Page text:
Feminism is advocacy for equality. The idea that it is a battle against a certain gender is disingenuous…people who hold onto these ideas, who underpin feminism with such harmful connotations, do not want to have an honest conversation.
At the forefront of my intentions is a need to entertain. Of course to whom much is given, much is expected in return. This means I do not write in a vacuum, or rather I do not ‘entertain’ in a vacuum. There is so much to be said, so many questions to be asked, ills to be addressed . . . so much that even a thousand books will still not be enough to cover it all. So I write, first to entertain, and in the same vein, to question/address whatever pressing concerns there may be.
In Nigeria, we don’t talk about how historical sexism affects women’s progress in education, writing, and literature. We talk about how colonialism has affected the country or set it back from other nations, but when it comes to women in the publishing industry, we often expect that they will be at the same level as men, and if they aren’t, then it is their fault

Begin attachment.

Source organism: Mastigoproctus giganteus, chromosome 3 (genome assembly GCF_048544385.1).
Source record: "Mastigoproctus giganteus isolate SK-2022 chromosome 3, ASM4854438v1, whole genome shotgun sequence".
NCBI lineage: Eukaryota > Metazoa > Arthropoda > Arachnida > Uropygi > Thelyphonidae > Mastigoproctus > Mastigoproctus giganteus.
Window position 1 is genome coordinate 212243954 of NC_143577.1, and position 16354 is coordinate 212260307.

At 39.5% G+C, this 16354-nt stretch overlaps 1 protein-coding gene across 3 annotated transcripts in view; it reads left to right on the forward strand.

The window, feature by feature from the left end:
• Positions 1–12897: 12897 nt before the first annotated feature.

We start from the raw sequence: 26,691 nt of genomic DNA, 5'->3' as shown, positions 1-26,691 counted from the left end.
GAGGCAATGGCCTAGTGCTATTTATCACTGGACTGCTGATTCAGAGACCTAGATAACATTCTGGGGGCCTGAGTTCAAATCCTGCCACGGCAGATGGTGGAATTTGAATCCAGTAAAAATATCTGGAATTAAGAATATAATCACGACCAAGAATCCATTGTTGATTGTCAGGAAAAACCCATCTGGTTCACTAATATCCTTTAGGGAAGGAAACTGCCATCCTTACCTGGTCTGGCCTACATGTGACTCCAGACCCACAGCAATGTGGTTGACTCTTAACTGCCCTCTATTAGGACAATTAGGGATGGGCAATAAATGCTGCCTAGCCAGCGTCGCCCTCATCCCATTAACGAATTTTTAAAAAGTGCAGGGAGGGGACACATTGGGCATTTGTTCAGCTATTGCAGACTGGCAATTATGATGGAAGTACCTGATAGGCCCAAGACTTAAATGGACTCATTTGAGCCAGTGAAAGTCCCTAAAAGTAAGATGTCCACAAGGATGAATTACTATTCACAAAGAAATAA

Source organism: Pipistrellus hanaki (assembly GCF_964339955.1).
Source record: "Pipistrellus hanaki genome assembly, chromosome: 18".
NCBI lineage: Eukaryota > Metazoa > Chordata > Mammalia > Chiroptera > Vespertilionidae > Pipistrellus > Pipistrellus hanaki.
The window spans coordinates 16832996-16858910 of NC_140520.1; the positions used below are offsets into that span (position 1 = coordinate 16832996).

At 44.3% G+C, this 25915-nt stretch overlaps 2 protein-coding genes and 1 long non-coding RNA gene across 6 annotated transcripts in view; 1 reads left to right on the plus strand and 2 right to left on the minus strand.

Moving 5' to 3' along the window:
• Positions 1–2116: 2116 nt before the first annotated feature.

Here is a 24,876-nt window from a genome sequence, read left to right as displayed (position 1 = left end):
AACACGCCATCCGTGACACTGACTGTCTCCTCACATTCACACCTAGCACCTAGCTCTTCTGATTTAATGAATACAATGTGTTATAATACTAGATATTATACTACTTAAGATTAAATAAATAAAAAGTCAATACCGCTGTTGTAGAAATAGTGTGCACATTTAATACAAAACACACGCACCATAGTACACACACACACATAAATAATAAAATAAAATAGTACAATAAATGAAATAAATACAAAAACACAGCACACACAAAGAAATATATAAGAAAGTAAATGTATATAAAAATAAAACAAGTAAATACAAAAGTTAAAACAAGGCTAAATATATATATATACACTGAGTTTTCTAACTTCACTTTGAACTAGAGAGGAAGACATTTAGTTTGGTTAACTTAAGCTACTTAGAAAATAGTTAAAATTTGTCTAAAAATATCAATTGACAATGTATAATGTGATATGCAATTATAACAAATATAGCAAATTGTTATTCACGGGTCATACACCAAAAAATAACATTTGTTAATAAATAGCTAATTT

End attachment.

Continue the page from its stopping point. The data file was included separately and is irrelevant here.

Nigerian literature is not in the state that it ought to be, given the enormous Nigerian population; we need to do more. We need to develop a conscious policy towards enhancing the results achieved by our books out there in the market across the world.